A personal finance website

What it Means to be a Guarantor

Has a friend or family member recently asked you to be a guarantor for them? Are you wondering what it means and if you should do it or not? Here at YCIS we are here to help explain what it means to be a guarantor and to explain what you may need to consider before agreeing and signing those documents.

What is a Guarantor?

You may initially be wondering, ‘what is a guarantor anyway’?

Quite simply, it is someone who agrees to help out another person (usually a friend or family member) by promising to make the repayments on a loan or other credit agreement should the borrower be unable to meet the repayments for any reason. Guarantor loans have become increasingly popular in recent years.

Could you give someone a financial helping hand?

Why Would Someone Want a Guarantor?

Usually, it is more a case of someone needing a guarantor rather than wanting one. Chances are, a lender or credit provider has taken a look at the applicant and decided that they are not willing to risk lending them the money as a sole applicant – as they believe they are unlikely to get it back. This could be because the applicant:

  • is young and has no credit history
  • has a credit history but heir score is poor
  • has a low-income job

But the lender may be willing to provide the loan if they have the additional backing of a guarantor – such that if their fears come to pass and the repayments aren’t made, the guarantor is there to step in and ensure the lender gets their money back.

Should I Agree to Be a Guarantor?

Being a guarantor is a perfectly legitimate thing to do, but you need to think carefully about whether it is something that is right for you. How well do you really know this person and how much do you trust them to repay the loan? There is a reason that they require a guarantor – do they have sufficient finances to meet the repayments? Is this an emergency loan for something essential such as a car repair, or is it for something less critical that they may just have to defer – such as a holiday?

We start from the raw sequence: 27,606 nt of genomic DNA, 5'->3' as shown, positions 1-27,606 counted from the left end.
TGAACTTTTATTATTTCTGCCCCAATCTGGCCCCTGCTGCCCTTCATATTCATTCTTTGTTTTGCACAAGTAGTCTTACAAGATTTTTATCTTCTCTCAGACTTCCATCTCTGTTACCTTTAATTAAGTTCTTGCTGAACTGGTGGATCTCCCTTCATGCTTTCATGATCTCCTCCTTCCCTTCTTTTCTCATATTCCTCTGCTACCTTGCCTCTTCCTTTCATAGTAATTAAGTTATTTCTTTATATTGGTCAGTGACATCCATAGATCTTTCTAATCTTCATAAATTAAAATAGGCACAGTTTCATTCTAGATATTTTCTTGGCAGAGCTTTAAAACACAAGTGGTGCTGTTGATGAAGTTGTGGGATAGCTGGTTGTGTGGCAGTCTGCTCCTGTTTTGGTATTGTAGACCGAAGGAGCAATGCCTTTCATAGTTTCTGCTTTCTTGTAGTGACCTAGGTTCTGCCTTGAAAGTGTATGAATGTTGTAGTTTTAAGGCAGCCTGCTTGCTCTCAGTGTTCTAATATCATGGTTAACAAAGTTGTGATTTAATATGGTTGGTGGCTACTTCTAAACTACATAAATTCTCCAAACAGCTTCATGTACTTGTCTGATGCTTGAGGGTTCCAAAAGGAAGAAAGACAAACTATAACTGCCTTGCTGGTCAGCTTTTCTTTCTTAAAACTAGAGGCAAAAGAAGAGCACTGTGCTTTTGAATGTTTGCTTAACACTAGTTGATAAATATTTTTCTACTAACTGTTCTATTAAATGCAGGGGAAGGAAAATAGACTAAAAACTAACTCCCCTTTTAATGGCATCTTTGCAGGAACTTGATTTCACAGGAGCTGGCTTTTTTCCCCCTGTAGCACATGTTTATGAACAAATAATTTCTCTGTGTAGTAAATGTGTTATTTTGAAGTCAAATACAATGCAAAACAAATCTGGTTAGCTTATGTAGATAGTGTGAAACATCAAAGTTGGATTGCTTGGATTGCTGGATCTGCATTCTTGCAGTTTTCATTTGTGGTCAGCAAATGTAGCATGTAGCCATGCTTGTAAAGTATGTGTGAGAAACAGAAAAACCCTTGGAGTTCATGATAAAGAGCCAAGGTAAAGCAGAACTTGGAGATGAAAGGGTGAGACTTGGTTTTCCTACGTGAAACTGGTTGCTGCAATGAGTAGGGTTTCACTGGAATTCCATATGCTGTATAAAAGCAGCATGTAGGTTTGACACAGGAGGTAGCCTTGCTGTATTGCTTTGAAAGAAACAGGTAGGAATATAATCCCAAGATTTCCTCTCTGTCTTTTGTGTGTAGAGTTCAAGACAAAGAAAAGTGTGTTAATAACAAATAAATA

Remember, if you have agreed to be a guarantor and the borrower fails to meet the repayments, both of your credit scores could be impacted. You will also be stuck with the bill for repayments.

Also, once the credit agreement is signed, you can’t back out, as the loan will have been made on the provision that you have agreed to act as a guarantor. So it is no light thing to agree to become a guarantor and needs to be carefully considered – but equally, your help could give someone a real boost to their finances.

Stocks & Shares ISA’s Explained

Most people are familiar with the term ISA and understand what a cash ISA is. But when it comes to the world of stocks and shares ISA’s it all gets a bit murkier. This article seeks to demystify the stocks and shares ISA and help you try to decide if putting savings into this type of ISA is a good move for you.

Confused about ISAs?

Let’s start at the beginning…

First off, it’s important to briefly explain what an ISA is. An ISA is an ‘Individual Savings Account’ for which you won’t get taxed on any interest you earn. There is a limit (also called an allowance) on how much you can invest (£20’000 per year at the time of writing) and should you withdraw any of the money invested in a year, you won’t be able to replenish it.

For instance, if you put the full £20,000 into an ISA at the start of the tax year, and one month later decided you needed to withdraw £10,000 – you wouldn’t then be able to put that £10,000 back into the ISA until the next tax year rolls around.

There are two main types of ISA’s. Cash ISA’s and Stocks and Shares ISA’s.

Cash ISA’s are basically a bog-standard savings account. You put money in and earn interest on that money while it is in there, either at a variable rate or a fixed rate. At the time of writing, with the Bank of England base rate at 0.75% – the best rate available for a Cash ISA is around the 2% mark.

This is all well and good and generally speaking, your money is totally safe in one of these accounts, but the amount of interest you are going to be able to earn is always going to be limited to the interest rate on the account. This is where stocks and shares ISA’s come in.

If you want greater returns for your savings and you are prepared to accept some level of risk that you could see your savings diminish, then investing some or all of your ISA allowance in a stocks and shares ISA could be for you.

A stocks and shares ISA is essentially a ‘wrapper’ that covers shares purchased with your ISA allowance and allows some or all of the money made from these to be claimed tax-free. The actual amount that is tax-exempt is different depending on if the money made is via dividends or capital gains.

In the 2019-20 tax year, the first £2,000 made in dividends is tax-free. Any capital gains from the stocks are tax-free. However, everyone in the UK is subject to a capital gains limit of £12,000 (this is subject to change in subsequent tax years).

Sounds good right? Well, the flip side of this is, of course, that share prices can down as well as up – so there is an element of risk in purchasing shares and you could actually end up with less money and not more.


So in a nutshell – stocks and shares ISA’s provide a tax-efficient way to invest in shares. The great thing about them is that you could stand to make a lot more money than if you put that ISA allowance in a cash ISA. The bad thing about them is that they carry a lot more risk and you could actually end up losing money rather than making it.

Powered by WordPress & Theme by Anders Norén